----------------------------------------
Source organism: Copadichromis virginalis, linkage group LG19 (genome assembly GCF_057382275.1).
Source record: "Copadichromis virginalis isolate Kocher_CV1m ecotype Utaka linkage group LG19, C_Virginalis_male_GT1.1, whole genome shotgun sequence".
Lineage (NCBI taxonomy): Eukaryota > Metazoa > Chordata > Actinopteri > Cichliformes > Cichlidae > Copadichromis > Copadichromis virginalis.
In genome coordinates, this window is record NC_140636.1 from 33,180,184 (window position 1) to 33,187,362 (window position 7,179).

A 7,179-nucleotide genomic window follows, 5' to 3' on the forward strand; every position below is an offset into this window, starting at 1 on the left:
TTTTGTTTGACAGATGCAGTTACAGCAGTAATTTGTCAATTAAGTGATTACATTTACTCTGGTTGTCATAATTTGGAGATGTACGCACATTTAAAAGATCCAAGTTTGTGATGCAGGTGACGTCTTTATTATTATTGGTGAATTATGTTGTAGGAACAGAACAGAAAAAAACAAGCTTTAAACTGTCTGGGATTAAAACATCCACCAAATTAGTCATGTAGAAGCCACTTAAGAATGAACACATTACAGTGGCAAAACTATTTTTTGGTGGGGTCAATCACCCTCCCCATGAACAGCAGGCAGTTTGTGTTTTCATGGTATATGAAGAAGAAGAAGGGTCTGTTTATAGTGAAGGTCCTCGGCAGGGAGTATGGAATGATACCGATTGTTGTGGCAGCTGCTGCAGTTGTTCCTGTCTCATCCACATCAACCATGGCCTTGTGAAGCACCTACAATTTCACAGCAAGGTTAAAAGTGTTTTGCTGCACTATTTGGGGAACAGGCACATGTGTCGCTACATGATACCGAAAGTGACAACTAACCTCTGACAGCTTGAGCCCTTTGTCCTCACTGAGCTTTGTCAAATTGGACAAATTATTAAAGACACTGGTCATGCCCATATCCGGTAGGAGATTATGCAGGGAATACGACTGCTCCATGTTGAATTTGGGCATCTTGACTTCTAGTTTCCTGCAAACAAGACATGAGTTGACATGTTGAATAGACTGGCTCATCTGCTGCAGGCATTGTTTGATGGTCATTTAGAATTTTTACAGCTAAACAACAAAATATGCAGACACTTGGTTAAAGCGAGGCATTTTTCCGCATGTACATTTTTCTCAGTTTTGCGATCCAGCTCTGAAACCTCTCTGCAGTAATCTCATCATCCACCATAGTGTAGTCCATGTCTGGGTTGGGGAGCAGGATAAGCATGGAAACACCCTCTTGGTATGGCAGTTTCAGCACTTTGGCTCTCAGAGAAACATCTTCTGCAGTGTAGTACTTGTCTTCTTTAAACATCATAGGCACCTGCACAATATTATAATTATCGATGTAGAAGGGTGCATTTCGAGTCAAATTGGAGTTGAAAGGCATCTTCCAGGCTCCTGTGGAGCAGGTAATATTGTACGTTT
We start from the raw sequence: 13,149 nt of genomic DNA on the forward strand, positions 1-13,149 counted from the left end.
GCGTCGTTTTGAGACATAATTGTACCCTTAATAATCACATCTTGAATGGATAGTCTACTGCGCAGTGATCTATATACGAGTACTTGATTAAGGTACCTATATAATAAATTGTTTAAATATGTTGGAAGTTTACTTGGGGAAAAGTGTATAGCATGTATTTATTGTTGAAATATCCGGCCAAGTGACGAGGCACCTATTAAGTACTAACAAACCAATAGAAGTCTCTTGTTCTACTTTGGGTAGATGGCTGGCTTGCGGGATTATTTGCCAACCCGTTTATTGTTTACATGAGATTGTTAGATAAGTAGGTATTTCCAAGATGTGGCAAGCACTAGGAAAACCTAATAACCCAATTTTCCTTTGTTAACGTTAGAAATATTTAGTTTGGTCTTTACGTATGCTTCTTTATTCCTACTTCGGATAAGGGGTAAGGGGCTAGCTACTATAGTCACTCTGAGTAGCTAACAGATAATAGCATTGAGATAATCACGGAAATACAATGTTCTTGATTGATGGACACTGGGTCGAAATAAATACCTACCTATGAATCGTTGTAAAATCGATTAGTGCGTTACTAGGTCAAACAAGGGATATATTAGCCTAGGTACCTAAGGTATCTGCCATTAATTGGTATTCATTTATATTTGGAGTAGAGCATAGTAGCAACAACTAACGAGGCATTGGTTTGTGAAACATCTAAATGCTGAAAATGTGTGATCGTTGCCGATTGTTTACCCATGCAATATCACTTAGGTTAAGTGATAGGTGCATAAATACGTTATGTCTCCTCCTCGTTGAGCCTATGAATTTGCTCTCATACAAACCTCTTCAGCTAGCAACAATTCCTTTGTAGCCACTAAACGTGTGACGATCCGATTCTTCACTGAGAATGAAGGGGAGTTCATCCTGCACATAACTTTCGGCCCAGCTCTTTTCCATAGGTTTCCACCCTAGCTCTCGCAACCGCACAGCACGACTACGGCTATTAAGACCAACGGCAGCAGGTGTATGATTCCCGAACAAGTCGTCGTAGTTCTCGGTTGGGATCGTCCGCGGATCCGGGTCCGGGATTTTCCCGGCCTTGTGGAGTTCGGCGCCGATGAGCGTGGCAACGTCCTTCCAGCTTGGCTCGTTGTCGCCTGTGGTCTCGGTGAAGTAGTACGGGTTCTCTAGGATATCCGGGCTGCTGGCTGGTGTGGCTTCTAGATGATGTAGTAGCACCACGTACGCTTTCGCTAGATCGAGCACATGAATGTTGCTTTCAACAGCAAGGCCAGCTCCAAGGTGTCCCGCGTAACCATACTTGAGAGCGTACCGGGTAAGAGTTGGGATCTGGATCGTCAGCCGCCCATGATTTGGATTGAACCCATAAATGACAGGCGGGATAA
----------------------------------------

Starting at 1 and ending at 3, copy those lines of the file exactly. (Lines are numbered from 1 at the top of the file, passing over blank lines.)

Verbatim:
Source organism: Copadichromis virginalis, linkage group LG19 (genome assembly GCF_057382275.1).
Source record: "Copadichromis virginalis isolate Kocher_CV1m ecotype Utaka linkage group LG19, C_Virginalis_male_GT1.1, whole genome shotgun sequence".
Lineage (NCBI taxonomy): Eukaryota > Metazoa > Chordata > Actinopteri > Cichliformes > Cichlidae > Copadichromis > Copadichromis virginalis.